Church is often understood as a thing one attends, or an action one takes in community. Most commonly this refers to a worship service at a fixed time, usually on a Sunday morning, but it can also refer to the church in service in the world.
Are the inherited practices that have come to define church the best, or even still effective, in a world that has changed so radically?
What Christians and the Church can learn from an artist and his art
If you’re lucky, you have a friend like my buddy Nathan. Since meeting him in 1995, I have had my music collection triple because of his recommendations and gifts. From Soul Coughing to Tool, Nathan has turned me on to some of the best bands of the last twenty years. For a while, before he became a father and I became a minister, we used to get together regularly to walk our dogs, cook food together, have marathon Parcheesi sessions, listen to music, and drink wine. A lot of wine.
On one night of particularly copious imbibing, 10 years ago, Nathan hit play on Sufjan Steven’s masterpiece, Come on Feel the Illinoise. From the opening chords—so reminiscent of Sgt. Pepper’s Lonely Hearts Club Band without being derivative—I was in love. I think I made Nathan play the track “John Wayne Gacy, Jr.” five times, tears streaming down my face the whole while. I’ll admit, I was in my cups, but that song still has the power to reduce me to a sobbing mess with just the opening lines.
There are many reasons to be down on the church. Prominent church leaders appear regularly in the news, too often in the midst of a scandal. Some churches have aligned themselves with political forces, making demands of others veiled in the language of freedom. Religious affiliation and church attendance are trending downward at an accelerating rate with no end in sight.
Still, there are reasons to be hopeful for the church. We are Easter people who remember that only a few faithful souls remained at the foot of the cross. We take heart in the example of the mustard seed. We know that the church desperately needs reformation but we believe that God is capable of providing that and more when people stand ready to co-create a new future.
In watching, listening for, and experiencing the challenges and opportunities I see in the church today, I have the following hopes for the church:
Do you know your neighbors well enough to realize whether something horrible is happening in the house down the street? To call them if you need help? To trust that they’d put themselves at risk to help you?
Author Peter Lovenheim asked these questions in an opinion piece he wrote for The Washington Post following the rescue of several individuals who were held captive for a decade in a Cleveland home. It’s a great article worthy of your time and consideration.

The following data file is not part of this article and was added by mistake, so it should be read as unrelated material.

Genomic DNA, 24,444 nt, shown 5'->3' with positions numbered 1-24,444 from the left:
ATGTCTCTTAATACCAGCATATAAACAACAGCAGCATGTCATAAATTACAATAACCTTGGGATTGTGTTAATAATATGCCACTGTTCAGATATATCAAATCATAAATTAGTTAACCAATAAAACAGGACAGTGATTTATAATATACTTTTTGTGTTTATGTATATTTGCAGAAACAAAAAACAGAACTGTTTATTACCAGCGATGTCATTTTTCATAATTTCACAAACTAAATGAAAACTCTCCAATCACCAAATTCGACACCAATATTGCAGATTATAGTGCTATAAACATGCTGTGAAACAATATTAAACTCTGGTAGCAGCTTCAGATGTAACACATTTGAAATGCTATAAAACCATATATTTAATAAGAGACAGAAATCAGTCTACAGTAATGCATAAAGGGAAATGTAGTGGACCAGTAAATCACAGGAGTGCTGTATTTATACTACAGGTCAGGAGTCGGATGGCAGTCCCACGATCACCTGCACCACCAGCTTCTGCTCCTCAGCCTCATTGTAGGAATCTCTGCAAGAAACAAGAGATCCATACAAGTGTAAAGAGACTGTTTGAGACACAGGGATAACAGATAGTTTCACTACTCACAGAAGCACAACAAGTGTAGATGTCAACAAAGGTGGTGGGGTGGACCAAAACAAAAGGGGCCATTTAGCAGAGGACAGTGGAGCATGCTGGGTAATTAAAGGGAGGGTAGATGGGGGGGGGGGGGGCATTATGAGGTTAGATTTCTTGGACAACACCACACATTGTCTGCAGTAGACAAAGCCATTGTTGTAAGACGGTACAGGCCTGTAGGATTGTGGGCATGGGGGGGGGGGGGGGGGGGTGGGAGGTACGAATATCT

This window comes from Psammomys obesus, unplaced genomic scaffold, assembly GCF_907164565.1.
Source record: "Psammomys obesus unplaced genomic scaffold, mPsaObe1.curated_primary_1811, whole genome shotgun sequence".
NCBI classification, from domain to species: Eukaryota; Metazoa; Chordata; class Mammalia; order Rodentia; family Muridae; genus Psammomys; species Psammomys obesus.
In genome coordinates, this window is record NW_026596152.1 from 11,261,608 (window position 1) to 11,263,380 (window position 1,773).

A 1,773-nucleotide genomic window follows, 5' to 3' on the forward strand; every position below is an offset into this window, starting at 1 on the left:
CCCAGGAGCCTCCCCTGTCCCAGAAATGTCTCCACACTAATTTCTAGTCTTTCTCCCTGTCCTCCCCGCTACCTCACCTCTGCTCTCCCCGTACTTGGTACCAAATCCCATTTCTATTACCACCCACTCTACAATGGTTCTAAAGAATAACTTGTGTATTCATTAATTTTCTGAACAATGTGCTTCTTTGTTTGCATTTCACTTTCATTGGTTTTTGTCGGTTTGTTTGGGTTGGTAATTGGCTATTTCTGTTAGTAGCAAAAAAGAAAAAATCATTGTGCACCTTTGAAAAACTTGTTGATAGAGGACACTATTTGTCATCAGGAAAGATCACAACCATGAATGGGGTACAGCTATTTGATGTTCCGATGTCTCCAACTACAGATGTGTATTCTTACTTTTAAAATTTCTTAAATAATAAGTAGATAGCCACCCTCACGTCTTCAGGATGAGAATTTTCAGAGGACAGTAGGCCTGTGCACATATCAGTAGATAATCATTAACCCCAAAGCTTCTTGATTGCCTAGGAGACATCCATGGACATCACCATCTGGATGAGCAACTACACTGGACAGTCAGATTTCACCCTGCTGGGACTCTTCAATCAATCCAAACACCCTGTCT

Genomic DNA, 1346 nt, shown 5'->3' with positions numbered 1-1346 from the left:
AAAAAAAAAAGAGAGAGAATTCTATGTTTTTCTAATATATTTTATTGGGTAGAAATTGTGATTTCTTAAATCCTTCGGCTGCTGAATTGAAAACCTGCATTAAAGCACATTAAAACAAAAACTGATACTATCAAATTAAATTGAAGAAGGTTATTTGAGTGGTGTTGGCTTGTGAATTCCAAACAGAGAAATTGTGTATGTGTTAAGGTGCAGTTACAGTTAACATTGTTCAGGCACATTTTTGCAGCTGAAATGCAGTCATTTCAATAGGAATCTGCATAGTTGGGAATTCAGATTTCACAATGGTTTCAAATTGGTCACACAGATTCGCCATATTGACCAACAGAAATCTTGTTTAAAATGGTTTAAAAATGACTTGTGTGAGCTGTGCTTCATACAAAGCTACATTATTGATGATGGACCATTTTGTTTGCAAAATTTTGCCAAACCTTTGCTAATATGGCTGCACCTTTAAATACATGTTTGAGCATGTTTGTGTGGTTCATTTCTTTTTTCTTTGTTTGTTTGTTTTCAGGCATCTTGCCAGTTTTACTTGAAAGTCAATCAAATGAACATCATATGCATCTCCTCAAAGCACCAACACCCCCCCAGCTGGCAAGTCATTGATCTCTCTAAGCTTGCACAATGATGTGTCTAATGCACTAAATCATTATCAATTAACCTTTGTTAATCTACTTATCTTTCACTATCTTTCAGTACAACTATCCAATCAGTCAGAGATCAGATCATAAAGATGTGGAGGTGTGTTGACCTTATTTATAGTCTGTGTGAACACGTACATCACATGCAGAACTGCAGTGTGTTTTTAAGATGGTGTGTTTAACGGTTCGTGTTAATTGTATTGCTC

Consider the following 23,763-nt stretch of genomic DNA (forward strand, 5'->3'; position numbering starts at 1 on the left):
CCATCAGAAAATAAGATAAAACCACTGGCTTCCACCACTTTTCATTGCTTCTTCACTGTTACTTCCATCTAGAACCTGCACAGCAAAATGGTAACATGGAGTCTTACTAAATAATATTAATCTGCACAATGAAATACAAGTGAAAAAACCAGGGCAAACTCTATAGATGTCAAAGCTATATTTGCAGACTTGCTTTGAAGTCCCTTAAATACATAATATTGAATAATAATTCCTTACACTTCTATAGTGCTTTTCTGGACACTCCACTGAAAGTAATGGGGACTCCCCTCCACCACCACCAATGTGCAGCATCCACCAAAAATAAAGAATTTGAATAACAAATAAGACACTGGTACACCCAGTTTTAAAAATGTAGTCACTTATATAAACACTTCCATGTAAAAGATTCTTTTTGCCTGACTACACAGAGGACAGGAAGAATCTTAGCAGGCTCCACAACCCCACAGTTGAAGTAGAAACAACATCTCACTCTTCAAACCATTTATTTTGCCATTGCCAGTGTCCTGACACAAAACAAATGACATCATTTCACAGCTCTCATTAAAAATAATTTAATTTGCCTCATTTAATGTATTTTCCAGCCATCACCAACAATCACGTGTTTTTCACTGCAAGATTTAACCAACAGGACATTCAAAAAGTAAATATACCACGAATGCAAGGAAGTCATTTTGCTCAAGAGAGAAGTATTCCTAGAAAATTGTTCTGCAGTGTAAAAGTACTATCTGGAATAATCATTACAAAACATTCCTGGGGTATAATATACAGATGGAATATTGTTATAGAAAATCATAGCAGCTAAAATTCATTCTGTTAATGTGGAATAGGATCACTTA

The neighborhood my family lives in is pleasant with well kept homes, lawns, and its fair share of high fences. It is also quiet and you have to be quite forward, and most certainly extroverted, if you want to get to know your neighbors. It is typical of many neighborhoods built in the late 20th century where the privacy of a backyard and interior comfort trumped the desire to create shared communal space.
In contrast to our neighborhood is a different one just down the hill. While backyards and fences still abound, a commons with a playground is central. Most of the homes also have a feature that the ones in our neighborhood don’t; a front porch. When Halloween came around last Fall, this neighborhood was frenetic as the act of trick or treating became an all ages street party. In contrast, our neighborhood remained quiet.
While we might be tempted to overlook the value of a front porch, where one spends their time seems to make all the difference. My wife grew up in an older neighborhood where porches were common and I am regularly amazed at the information one accrues through impromptu encounters while porch-sitting. Years later, and thousands of miles away, she is still more likely to recall the names (and sordid details of the lives) of those neighbors she grew up with than the ones who live around us today.
The same thing is true for churches; each chooses, intentionally or unintentionally, a direction to orient its corporate life. Some churches spend their days lounging about on the front porch, developing a real awareness of, and becoming known by, their neighbors. Others spend their energy, almost exclusively, hosting weekly meals around the dinner table (worship) and the occasional social barbecue in the backyard (potlucks).
In this era where so many churches are struggling to grow and connect with new people, I wonder if it isn’t long overdue that we reevaluate where we spend our time and energy. Some churches already understand the value of connecting with their neighbors, deeply listening, and letting ministry flow from what bubbles up. These churches have done the hard work of shifting their orientation from inward to outward.